When taking into consideration the majority of general pagans out there who worships Hekate, it is disturbing to see how many align Hekate within a very narrow function. Hekate is granted Queen-ship of the Underworld; the temptation is there of course to ask what happened to Persephone but that will generally be met with a firm belief that Hekate ruled the Underworld before Persephone. Regardless of the fact that evidence indicates that she was not a true underworld goddess. In the rape of Persephone Hekate was not located within the underworld, but rather within her cave. A cave is a moderation point between the worlds of the living and dead; and therefore associated with many chthonic pastoral gods (think cave of Pan). It was at this vantage point that Hekate was a witness. Other than declaring herself as Persephone’s handmaiden later in the Homeric Hymn to Demeter, and with Hermes aid guiding the goddess back to the world of living, Hekate doesn’t have a lot of direct influence over the underworld. Another example would be her function in the Aeneid where she had to be drawn from her caves that lay at the passage into the underworld so that Aeneas could slip past and within. More commonly she is associated with ghosts instead, and is seldom mentioned as literally being in the underworld other than in reference to the Hekate’s lunar light traveling to the underworld and the moon absent from the sky.
Rather than an underworld goddess Hekate is more likely a goddess of transition between life and death. Her Deipnon, or feast, was offered not in either traditional chthonic or celestial practices. Neither buried nor burned, but rather left out in a manner appropriate to a goddess between the worlds, and offered at the crossroads where the spirits lurk. At birth Hekate is there, and at death Hekate is there. There must be a reason why dead women accompany the goddess. Why wouldn’t they if she were leading them to their place of rest. They are spoken of very generically in a manner that would suggest that it is not the same group of women accompanying her everywhere, unlike Artemis and her specific nymphs and hounds. It is unlikely to be a permanent thing, but rather as she wanders the night she draws the souls of dead to her train. She doesn’t rule over the Underworld but she is queen over those earthbound ghosts that exist between the worlds, even as she leads others into the next world. Those who died violently before their own time was up, much as Hecuba is in her company, the grieving wife of Priam whom Hekate took in the form of a night black dog. But even these angry spirits are unlikely to stay with her forever.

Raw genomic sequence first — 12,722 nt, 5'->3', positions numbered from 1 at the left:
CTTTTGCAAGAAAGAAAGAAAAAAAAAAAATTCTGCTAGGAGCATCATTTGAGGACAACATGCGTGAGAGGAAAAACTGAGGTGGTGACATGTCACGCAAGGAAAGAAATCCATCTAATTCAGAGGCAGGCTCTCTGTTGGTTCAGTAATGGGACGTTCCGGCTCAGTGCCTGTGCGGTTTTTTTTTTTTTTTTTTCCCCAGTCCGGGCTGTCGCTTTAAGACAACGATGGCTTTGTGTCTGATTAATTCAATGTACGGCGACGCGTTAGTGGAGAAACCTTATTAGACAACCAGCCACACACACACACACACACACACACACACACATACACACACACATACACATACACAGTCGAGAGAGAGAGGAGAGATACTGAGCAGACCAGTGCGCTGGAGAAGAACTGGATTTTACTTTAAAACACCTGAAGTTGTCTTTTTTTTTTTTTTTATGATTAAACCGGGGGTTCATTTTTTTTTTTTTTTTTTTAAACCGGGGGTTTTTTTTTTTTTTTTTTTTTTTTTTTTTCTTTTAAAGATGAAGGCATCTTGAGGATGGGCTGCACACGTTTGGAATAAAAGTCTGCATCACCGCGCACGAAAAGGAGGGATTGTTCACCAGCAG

Even dogs themselves are connected to both the land of the living and that of the dead. Friend of men, the baying hounds of Hekate and Artemis, and the guarding Kerberos. Dogs are very much a part of our living lives, unlike dragons which have a history associated with chthonic goddesses such as Gaia and Demeter. The fact that dogs were offered in sacrifice to Hekate says much about this. Hekate has been linked to the whelping bitch as a fertility symbol bearing her litter of pups, who nurses and nurtures. This is highly represented of her nature in presiding over fertility, as much as goats (who get a bad rap for their later associations with Satanism). Hekate appears as both, and received sacrifices of both. That the fertile earth gives way to death and life renews again.
However the crossroads seems to be the most well known component in Hekate worship. And why wouldn’t it be since the crossroad goddess looking in three ways is very popular in Hekatean art. Though it does seem to be stressed primarily as the spot where Hekate lurks more than anything else, for one would leave feasts to the goddess at these crossroads. These feasts were given to the goddess in preparation and purification for the coming of the new month. By the very nature of the feast belonging neither wholly to a heavenly god nor the chthonic gods below, it invited the hungry poor to feast at her plate. Whether this was viewed as acceptable can be debated, but there were those who took advantage of the goddess’s feast. With this in mind, there is a grisly fascination with the crossroad goddess and her feast as it inspires the imagination of wandering spirits, snarling hounds, and the goddess with the serpentine hair wandering on her darkest night.